The Engineering Arsenal and the Wall of the Bastion of the Daugavpils Fortress



Covering an area of more than 150 hectares, Daugavpils Fortress is a unique architectural and cultural monument of national significance. It is the last bastion-type fortress to be built in Europe. From a bird’s eye view, the fortress resembles the shape of the sun, a star, a turtle, or even a bat.

Work on the fortress began in 1810 in preparation for Napoleon’s invasion of the Russian Empire. In 1812, the unfinished fortress successfully survived a baptism of fire, repelling the first attacks of Napoleon’s army.

Until the mid-19th century, Dinaburg Fortress was one of the Russian Empire’s 1st class fortresses, however, its importance began to wane as it was constructed, diminishing at first to 2nd class fortress, and ultimately becoming the Dvinsk fortress-warehouse in 1897. By the time the fortress was completed in 1878, it was obsolete and became the last bastion-type fortress ever to be built in Europe.

At 11-13 metres high and about 25 metres thick, the fortress’s main rampart stretches for more than 3 km and consists of various 19th-century fortifications, including 8 bastions. It has 4 monumental gates: Nicholas, Michael, Alexander and Konstantin’s Gates, named after Emperor Alexander I and his brothers Grand Dukes Nicholas, Michael and Konstantin.

One of the fortifications is Bastion No 7: a pentagonal earthwork with a rampart and underground rooms for defence and ammunition storage, opposite Daugavpils Mark Rothko Art Centre. An escarpment is a wall made of large stone blocks, built into a defensive wall on the enemy’s side.

Until WWI, Daugavpils Fortress was home to garrisons of the Russian Imperial Army. It could accommodate up to 6,000 people. In 1920, the fortress housed 3 infantry regiments of the Latvian Army’s 4th Zemgale Division: the 10th Aizpute, 11th Dobele and 12th Bauska regiment, as well as one light artillery regiment. In 1940, Red Army units were stationed at Daugavpils Fortress. During WWII, a Jewish ghetto was established in the bridge fortification (on the left bank of the Daugava), with about 14,000 prisoners from the whole Daugavpils area. The fortress was also used as a Soviet prison of war. From 1948 to 1994, the Daugavpils Military Aviation Engineering School operated here.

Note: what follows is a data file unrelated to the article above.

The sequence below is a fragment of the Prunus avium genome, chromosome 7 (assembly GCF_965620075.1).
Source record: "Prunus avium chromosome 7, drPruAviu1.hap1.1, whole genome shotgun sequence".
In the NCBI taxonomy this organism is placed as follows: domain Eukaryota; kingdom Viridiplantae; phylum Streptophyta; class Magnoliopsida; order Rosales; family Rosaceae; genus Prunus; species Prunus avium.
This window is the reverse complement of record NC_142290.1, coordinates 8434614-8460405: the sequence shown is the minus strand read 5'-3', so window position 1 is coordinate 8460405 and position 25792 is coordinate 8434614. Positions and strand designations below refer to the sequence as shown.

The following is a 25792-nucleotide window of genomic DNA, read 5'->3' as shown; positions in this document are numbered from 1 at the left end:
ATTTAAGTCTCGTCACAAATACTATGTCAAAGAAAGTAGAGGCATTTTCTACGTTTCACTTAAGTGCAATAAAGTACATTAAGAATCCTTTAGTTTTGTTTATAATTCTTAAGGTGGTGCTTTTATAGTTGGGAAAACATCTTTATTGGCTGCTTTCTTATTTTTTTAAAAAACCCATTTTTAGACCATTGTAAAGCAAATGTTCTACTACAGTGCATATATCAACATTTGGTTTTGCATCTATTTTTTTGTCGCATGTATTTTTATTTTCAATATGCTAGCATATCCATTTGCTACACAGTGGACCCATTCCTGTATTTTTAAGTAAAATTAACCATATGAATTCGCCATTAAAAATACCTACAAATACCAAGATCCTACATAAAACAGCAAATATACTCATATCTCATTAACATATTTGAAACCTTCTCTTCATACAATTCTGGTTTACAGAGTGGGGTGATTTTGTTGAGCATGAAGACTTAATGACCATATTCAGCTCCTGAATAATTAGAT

The fortress comprises 80 buildings and 10 streets. Today, it is home to more than 1,000 people – it is one of the city’s residential areas.

Historically, the Engineering Arsenal building was used to manufacture and repair armaments, tools for fortification and sapper activities (the building housed a foundry, a drawing room, a model room and other workshops), as well as to store cannons and other ammunition, pontoon wood and canvas. During the Soviet period, the building housed training workshops and garages. It is currently undergoing renovation and will be transformed into a Technical and Industrial Design Centre.

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Improvements made within the project

Extensive work restored the building’s façade, roof, and interior, improved the surrounding area, and the Technical and Industrial Design Centre “Engineering Arsenal” is currently open.

The historical building received new utility networks, including a water supply, sewerage system, electricity supply, and security system. Among the most successful solutions was the raised floor, which allowed to hide all utilities under the flooring, thus preserving the historic appearance of the building’s walls

The escarpment wall of Bastion No 7 was restored as well: it was damaged in places by tree roots and washed away due to a lack of waterproofing.

Restoring the bastion’s escarpment wall has both improved its appearance and allowed the development of a new sightseeing route along the fortress moat and the escarpment wall, which was previously off-limits due to safety reasons.

Investments – EUR 9,150,539.24

Of which:

ERDF funding – EUR 6,274,601.29

state budget grant – EUR 332,184.77

municipal funding – EUR 2,543,753.18

The project was implemented by Daugavpils City Council.

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The Engineering Arsenal – Imperatora Street 8, Daugavpilis

The escarpment wall – between Mihaila and Daugavas Street’s, Daugavpils


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Getting there

Daugavpils Fortress can be reached by private transport, or by train or bus from Rīga or other cities. From the city centre, take tram route 3, bus routes 4, 13, or –most conveniently – minibus route 13A, which enters the fortress. You can also walk or cycle the path along the defensive dam.


Good to know

Information on opening times is available at the Daugavpils Fortress Culture and Information Centre.




Daugavpils Fortress Culture and Information Centre
+371 65424043

Ministry of Culture of the Republic of Latvia, national Development plan 2020 and European Union Structural Funds and Cohesion Fund logo. Investing in your future.